Date of Conferral







Robin Friedman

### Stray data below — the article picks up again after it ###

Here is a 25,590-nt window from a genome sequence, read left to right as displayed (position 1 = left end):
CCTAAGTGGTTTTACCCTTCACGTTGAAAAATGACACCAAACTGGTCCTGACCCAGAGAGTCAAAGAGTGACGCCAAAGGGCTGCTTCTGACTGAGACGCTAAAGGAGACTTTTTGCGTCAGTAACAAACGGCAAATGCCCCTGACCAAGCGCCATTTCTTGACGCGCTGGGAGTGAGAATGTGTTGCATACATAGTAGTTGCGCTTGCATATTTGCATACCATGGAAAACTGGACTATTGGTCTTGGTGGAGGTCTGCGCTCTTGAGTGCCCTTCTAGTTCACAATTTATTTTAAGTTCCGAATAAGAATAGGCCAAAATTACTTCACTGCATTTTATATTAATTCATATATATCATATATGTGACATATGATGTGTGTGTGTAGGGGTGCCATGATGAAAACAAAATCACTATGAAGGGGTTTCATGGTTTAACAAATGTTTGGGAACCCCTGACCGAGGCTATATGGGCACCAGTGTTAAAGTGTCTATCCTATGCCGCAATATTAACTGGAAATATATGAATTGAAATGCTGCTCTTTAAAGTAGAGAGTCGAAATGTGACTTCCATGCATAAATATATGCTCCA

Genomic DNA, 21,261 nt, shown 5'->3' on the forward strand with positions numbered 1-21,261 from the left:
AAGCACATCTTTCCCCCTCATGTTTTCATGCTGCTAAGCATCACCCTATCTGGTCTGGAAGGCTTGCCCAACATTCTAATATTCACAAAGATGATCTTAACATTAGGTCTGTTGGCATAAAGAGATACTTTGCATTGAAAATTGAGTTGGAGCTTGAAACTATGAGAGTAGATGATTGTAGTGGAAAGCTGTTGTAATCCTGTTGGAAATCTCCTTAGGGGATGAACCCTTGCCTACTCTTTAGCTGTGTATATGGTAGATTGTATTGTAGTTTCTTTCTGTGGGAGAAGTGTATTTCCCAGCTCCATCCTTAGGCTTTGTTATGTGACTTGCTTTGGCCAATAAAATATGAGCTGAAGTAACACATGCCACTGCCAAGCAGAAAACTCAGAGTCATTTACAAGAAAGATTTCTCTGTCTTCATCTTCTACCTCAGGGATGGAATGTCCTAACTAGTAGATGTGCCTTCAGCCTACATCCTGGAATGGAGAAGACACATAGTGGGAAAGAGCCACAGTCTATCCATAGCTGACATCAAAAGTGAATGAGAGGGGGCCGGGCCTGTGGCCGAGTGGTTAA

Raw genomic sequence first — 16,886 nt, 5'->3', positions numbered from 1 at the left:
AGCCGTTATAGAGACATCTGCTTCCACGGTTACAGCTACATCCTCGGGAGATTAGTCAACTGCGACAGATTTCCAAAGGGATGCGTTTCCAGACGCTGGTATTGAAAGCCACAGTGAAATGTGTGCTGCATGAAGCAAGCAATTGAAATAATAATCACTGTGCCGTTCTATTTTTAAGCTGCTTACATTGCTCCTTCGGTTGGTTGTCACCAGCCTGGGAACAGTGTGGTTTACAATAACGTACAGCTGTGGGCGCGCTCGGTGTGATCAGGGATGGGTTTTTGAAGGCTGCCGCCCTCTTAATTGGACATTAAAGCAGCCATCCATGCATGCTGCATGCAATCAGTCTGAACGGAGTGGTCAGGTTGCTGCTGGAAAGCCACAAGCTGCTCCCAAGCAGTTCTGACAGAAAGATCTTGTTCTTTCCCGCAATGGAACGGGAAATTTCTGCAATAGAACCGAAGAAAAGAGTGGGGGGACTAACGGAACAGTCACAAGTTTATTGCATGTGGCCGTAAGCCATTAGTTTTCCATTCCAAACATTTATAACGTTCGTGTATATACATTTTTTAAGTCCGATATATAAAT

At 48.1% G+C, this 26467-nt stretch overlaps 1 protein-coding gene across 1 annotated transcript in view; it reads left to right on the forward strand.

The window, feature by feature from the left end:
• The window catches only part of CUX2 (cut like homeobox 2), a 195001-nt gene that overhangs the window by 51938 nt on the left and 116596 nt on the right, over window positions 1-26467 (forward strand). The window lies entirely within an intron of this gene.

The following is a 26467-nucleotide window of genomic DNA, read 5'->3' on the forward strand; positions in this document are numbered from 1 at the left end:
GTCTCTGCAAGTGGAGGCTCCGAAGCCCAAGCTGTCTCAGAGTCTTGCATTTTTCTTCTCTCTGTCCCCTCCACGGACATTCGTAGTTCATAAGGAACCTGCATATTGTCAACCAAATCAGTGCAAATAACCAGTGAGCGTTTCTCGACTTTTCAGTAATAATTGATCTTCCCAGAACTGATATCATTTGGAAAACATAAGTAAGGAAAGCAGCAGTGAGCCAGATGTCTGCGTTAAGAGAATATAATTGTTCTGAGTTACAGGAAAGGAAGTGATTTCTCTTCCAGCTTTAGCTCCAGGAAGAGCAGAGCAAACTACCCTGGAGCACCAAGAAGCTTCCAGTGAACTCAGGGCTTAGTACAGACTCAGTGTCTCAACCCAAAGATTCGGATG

In the changing field of education, there is awareness of the benefits of parental involvement on student achievement and the impact teachers have on the success of parental involvement programs. However, teachers may rely significantly on their personal experiences as a source of reference for parental involvement and subsequently impact student achievement. There is a gap in the research about the lived experiences of teachers regarding their perspectives and support of parental involvement in the classroom. The purpose of this phenomenological study was to explore teachers' lived experiences and attitudes concerning parental involvement and student achievement. The conceptual framework for the study was supported by Bandura's social cognitive theory and Bandura's self-efficacy theory. A phenomenological research design and purposeful sampling was used to conduct face-to-face, semistructured interviews with 10 participants who were currently employed teachers with at least 5 years of experience and who had an awareness of parental involvement. Data collected from interviews were analyzed using the modified van Kaam method of analysis described by Moustakas. The 3 main themes that emerged from the data were a history of high parental involvement, the fostering of open and positive communication, and teacher-parent relationship building. Understanding how teachers' experiences influence parental involvement could result in a positive social change for education by creating awareness among educators and caregivers and by improving support for students.